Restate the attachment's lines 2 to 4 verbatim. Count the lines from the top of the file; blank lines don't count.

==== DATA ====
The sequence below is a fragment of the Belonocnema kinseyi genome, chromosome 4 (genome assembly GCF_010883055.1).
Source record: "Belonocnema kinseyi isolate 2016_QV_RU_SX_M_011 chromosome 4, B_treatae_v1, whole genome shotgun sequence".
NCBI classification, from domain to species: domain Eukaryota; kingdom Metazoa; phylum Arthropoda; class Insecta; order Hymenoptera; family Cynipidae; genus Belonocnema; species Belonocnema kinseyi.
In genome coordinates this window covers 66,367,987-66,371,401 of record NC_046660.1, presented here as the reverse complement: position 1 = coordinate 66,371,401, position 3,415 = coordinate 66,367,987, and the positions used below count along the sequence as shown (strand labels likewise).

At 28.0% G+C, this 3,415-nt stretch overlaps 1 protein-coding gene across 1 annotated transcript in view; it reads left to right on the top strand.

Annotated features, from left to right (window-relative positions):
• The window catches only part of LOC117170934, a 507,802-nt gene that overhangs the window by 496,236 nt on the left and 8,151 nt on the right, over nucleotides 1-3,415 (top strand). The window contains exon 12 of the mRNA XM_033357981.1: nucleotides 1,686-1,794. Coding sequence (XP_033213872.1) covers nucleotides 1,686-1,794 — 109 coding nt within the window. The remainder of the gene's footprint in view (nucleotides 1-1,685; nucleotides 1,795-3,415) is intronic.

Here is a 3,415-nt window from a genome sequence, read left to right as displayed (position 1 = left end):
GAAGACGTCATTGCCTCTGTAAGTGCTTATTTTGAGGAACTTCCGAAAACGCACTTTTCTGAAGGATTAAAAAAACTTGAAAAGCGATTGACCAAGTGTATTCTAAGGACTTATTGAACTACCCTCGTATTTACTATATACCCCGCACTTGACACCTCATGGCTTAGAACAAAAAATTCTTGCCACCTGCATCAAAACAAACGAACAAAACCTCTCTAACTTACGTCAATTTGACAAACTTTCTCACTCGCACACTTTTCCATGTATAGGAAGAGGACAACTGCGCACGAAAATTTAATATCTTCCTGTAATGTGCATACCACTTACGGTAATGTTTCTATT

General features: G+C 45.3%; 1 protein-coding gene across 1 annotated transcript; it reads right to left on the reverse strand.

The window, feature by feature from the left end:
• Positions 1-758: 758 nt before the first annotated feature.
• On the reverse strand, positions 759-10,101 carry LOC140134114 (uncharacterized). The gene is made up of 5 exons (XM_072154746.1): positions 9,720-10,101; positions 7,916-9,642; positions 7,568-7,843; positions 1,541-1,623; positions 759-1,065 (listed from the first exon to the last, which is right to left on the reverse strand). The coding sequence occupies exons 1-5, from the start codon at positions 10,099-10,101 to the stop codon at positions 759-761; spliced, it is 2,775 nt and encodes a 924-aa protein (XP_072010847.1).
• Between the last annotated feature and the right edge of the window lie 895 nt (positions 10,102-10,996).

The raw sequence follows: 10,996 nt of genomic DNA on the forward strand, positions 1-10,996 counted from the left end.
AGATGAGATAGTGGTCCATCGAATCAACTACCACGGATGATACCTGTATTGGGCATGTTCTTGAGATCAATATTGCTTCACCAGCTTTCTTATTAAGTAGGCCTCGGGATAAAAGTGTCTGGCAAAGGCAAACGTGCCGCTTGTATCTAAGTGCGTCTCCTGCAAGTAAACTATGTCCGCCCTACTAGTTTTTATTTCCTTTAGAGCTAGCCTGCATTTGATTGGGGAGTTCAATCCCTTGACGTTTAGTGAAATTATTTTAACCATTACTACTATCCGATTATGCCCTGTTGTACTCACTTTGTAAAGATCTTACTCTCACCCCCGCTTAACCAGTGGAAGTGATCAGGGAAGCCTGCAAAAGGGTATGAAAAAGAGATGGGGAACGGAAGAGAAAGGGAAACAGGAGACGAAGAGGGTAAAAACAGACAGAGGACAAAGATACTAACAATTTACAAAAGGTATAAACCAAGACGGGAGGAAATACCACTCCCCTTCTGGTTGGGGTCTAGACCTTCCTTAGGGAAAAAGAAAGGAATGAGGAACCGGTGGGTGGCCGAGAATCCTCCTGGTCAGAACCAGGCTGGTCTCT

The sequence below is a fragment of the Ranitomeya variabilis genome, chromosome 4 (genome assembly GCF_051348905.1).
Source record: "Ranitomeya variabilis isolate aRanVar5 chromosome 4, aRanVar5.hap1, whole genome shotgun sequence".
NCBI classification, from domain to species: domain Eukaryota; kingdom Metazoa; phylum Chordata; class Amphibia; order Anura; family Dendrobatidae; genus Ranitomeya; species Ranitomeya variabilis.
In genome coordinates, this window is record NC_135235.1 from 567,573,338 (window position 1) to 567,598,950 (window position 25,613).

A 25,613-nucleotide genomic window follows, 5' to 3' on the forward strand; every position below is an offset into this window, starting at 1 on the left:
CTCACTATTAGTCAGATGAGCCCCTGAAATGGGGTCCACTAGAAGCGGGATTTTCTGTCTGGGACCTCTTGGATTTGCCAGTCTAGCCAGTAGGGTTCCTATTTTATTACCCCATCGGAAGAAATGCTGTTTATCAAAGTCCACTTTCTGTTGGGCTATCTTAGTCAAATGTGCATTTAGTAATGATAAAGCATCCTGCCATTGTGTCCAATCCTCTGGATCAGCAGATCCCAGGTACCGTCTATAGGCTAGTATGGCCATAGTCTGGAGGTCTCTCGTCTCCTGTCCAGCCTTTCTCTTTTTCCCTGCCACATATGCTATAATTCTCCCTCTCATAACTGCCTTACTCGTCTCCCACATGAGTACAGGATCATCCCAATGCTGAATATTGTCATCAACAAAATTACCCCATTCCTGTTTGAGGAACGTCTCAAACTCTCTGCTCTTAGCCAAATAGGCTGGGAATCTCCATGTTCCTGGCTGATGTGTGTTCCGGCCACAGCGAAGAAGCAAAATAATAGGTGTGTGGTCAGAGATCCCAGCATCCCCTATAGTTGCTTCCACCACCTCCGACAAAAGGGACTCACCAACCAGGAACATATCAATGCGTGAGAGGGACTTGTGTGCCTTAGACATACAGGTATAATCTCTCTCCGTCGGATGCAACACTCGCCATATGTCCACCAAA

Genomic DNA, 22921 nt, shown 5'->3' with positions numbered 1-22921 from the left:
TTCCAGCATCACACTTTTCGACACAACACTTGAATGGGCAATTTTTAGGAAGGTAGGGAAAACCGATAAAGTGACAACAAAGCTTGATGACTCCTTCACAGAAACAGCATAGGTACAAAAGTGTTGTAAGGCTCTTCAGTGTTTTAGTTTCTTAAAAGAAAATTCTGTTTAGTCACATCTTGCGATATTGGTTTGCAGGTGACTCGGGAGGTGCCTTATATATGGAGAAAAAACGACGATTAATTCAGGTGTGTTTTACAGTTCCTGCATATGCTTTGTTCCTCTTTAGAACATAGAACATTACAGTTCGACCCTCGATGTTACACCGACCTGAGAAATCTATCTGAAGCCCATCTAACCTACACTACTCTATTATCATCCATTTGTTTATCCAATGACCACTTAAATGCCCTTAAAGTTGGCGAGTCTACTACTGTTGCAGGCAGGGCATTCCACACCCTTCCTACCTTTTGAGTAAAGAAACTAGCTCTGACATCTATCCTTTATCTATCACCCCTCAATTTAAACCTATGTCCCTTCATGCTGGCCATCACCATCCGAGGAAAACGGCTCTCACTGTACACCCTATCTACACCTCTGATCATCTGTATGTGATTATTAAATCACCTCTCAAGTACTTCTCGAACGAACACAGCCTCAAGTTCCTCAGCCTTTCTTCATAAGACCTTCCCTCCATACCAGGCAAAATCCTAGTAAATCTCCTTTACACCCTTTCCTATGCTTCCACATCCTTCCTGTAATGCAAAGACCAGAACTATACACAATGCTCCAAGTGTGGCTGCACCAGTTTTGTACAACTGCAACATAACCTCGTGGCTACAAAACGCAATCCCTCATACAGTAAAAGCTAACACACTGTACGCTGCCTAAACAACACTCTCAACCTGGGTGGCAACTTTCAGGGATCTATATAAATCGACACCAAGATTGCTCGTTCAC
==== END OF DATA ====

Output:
Source record: "Belonocnema kinseyi isolate 2016_QV_RU_SX_M_011 chromosome 4, B_treatae_v1, whole genome shotgun sequence".
NCBI classification, from domain to species: domain Eukaryota; kingdom Metazoa; phylum Arthropoda; class Insecta; order Hymenoptera; family Cynipidae; genus Belonocnema; species Belonocnema kinseyi.
In genome coordinates this window covers 66,367,987-66,371,401 of record NC_046660.1, presented here as the reverse complement: position 1 = coordinate 66,371,401, position 3,415 = coordinate 66,367,987, and the positions used below count along the sequence as shown (strand labels likewise).